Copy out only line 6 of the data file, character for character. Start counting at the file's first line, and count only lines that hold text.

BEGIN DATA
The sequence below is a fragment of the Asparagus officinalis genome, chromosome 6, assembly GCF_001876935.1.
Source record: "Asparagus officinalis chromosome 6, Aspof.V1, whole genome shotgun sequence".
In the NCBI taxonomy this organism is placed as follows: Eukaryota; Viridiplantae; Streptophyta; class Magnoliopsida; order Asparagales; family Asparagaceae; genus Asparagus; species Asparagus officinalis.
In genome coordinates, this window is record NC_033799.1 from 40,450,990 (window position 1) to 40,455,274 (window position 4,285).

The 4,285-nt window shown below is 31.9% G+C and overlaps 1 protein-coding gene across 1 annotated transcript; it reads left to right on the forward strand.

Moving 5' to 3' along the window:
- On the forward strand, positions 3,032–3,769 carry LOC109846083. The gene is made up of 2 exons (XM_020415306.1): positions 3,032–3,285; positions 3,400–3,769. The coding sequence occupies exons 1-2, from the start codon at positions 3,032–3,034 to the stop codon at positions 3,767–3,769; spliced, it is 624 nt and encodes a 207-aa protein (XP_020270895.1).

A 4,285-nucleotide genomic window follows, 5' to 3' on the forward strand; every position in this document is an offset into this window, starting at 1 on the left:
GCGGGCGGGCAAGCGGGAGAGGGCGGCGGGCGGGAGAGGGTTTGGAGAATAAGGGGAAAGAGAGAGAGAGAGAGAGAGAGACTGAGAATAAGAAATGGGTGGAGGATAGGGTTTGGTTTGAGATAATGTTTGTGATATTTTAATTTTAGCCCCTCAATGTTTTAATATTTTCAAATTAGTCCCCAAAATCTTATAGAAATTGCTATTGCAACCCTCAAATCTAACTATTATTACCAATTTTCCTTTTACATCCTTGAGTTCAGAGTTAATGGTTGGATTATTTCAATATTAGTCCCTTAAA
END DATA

Moving 5' to 3' along the window: